4

Obst and Frucht/Früchte are the same thing in the supermarket. Obst has no plural, which makes it easier to use, it also has no second meaning, so I would stick to that for the time being. Obststand = Früchtestand (fruit stand) Obst essen = Früchte essen Obstkuchen = Früchtekuchen (selten) Obstfliege = Fruchtfliege Obstsalat = Fruchtsalat ... Obstwasser ...


4

It is surprisingly simple: Traube Botanically this is a type of plant with many, many members. Ironically, it doesn't include Weintrauben. This only concerns biologists. The other people use it as if it meant the fruit of "Weinrebe", the English grape. This word also describes anything clustered like grapes. Weinrebe is the genus vitis, i.e. the plant ...


2

I recommend you actually read the Wikipedia pages that you cite. On the page for Tafeltrauben it clearly says that these are for eating, not for wine making. So Tafeltraube is a special kind of Weintraube. Wikipedia also explains that these are usually larger, have no or few seeds, and a soft skin. AFAIK they also have more sugar and less acidity, which is ...


2

Radieschen are garten-rettich, garden rashishes, or in English, common radishes (Raphanus sativus), tart little red-skinned white spheres. Sometimes, it is called the German radish. Rettiche is a broad category of plants, Brassicaceae, that includes common radishes (even the large daikon or "Oriental radish" cultivar), rape-seed, cabbage, and turnips.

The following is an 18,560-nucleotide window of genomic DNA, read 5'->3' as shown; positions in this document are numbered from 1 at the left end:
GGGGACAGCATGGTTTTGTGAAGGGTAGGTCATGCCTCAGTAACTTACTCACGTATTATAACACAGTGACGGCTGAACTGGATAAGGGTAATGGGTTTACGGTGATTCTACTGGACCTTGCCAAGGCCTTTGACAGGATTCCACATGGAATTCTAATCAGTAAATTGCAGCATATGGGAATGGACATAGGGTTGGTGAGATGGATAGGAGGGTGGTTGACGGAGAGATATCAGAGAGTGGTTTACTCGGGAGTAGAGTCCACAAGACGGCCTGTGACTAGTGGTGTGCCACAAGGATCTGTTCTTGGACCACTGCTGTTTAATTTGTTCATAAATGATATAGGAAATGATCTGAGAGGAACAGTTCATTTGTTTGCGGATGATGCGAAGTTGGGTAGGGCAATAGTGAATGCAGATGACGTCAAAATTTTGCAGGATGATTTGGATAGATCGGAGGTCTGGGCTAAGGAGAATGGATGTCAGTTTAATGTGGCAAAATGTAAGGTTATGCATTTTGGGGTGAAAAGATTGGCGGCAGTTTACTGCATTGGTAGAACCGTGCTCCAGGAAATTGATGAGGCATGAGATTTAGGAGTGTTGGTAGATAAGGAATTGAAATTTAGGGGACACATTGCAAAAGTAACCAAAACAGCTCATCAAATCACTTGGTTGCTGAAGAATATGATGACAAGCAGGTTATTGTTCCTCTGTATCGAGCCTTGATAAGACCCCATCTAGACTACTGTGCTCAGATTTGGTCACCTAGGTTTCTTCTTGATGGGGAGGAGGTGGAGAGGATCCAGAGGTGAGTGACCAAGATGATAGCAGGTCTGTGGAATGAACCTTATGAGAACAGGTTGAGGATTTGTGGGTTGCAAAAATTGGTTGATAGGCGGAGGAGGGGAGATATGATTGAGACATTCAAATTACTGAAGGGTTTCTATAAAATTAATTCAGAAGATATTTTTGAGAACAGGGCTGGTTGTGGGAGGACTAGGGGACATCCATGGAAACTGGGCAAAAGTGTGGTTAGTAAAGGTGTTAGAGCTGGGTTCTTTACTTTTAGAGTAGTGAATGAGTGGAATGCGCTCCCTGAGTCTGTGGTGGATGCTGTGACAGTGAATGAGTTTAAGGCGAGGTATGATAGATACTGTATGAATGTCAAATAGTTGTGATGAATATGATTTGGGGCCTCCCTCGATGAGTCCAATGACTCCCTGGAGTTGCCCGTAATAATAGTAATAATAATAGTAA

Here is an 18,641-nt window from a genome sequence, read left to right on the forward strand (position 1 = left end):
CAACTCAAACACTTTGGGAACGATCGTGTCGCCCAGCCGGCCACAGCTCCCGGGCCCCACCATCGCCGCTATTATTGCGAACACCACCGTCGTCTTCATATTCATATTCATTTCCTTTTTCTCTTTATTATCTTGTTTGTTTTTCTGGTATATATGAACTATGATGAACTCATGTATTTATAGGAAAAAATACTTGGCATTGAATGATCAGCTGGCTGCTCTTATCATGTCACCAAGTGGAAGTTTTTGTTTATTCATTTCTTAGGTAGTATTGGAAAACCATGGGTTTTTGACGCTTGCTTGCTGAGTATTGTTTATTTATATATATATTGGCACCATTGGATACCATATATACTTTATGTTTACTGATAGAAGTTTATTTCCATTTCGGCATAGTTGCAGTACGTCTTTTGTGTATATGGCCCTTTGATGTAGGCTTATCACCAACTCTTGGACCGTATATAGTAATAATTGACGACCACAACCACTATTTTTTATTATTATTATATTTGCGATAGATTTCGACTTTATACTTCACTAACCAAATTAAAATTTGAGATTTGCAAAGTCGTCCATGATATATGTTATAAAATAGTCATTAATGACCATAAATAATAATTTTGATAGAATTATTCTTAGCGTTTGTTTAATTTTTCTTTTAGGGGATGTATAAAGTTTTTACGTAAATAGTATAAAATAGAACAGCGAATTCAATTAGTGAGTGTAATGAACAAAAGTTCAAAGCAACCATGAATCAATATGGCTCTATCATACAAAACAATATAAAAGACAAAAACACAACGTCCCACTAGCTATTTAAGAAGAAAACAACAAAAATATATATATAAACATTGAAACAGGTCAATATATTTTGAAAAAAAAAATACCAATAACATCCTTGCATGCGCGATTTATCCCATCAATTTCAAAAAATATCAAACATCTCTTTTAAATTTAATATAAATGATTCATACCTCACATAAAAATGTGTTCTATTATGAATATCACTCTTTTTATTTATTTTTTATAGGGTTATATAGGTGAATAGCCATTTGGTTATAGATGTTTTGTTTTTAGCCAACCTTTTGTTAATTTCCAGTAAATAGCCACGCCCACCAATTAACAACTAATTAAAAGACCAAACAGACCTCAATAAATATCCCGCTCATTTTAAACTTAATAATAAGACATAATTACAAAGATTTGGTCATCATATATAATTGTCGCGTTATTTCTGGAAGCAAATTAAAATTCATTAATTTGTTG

2

Wahrscheinlich wird man keine deutsche Übersetzung dieser amerikanischen Kaffeespezialität finden. Das liegt vermutlich auch daran, dass die meisten Deutschen die Idee "ihren" Filterkaffee mit Espresso zu versetzen als recht abwegig empfinden dürften. Ein Indiz hierfür ist auch, dass selbst in der amerikanischen Kaffehauskette "Starbucks" in Deutschland, ...


2

To answer your question: As a native German speaker I only heard "der Chicorée". I've never heard a plural form of Chicorée. Wiktionary also says, there is no plural form. There are some German words, which have different genders based on the local dialect, like das/die Mofa, der/das Prospekt, die/der Butter, der/das Teller, das/der Gummi etc. (The first ...


1

Frucht ist ein botanischer Begriff. Obst eher ein kulinarischer. Früchte ist der Plural im Nominativ, Akkusativ und Genitiv. Obst ist eher ein kulinarischer Begriff. Im Duden gibt es drei verschiedene Bedeutungen für das Wort "Frucht". Ich zitiere nur die erste Bedeutung, da sie zu Ihrer Frage passt: aus dem Fruchtknoten entstehender Teil der ...


1

If you gave a formal definition that covered all examples, you'd get the same definition for all three usages: Something to eat together with something to eat. In the conotation, you can get some difference: und: Could mean, that both parts are more or less of equal importance. mit: Could mean, that the second part is of less importance than the first ...